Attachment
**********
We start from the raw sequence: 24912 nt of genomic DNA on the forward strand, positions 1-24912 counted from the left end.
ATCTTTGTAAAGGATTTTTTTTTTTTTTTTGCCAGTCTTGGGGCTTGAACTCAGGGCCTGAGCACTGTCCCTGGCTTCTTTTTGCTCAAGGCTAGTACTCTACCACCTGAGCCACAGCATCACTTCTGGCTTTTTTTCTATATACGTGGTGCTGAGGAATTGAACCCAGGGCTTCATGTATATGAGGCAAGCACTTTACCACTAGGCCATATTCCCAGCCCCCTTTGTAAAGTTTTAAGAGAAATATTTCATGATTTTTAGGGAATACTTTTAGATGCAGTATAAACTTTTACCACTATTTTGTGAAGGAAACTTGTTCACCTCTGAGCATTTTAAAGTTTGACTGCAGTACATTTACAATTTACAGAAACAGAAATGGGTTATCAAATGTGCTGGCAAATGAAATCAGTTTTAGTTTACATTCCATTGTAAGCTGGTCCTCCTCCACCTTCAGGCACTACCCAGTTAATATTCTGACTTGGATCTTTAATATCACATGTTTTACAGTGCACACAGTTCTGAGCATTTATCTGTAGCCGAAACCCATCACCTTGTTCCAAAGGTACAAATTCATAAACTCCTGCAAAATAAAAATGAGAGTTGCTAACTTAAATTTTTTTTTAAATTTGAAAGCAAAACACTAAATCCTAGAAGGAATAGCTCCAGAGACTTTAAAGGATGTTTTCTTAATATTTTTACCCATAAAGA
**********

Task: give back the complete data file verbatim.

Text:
We start from the raw sequence: 24912 nt of genomic DNA on the forward strand, positions 1-24912 counted from the left end.
ATCTTTGTAAAGGATTTTTTTTTTTTTTTTGCCAGTCTTGGGGCTTGAACTCAGGGCCTGAGCACTGTCCCTGGCTTCTTTTTGCTCAAGGCTAGTACTCTACCACCTGAGCCACAGCATCACTTCTGGCTTTTTTTCTATATACGTGGTGCTGAGGAATTGAACCCAGGGCTTCATGTATATGAGGCAAGCACTTTACCACTAGGCCATATTCCCAGCCCCCTTTGTAAAGTTTTAAGAGAAATATTTCATGATTTTTAGGGAATACTTTTAGATGCAGTATAAACTTTTACCACTATTTTGTGAAGGAAACTTGTTCACCTCTGAGCATTTTAAAGTTTGACTGCAGTACATTTACAATTTACAGAAACAGAAATGGGTTATCAAATGTGCTGGCAAATGAAATCAGTTTTAGTTTACATTCCATTGTAAGCTGGTCCTCCTCCACCTTCAGGCACTACCCAGTTAATATTCTGACTTGGATCTTTAATATCACATGTTTTACAGTGCACACAGTTCTGAGCATTTATCTGTAGCCGAAACCCATCACCTTGTTCCAAAGGTACAAATTCATAAACTCCTGCAAAATAAAAATGAGAGTTGCTAACTTAAATTTTTTTTTAAATTTGAAAGCAAAACACTAAATCCTAGAAGGAATAGCTCCAGAGACTTTAAAGGATGTTTTCTTAATATTTTTACCCATAAAGA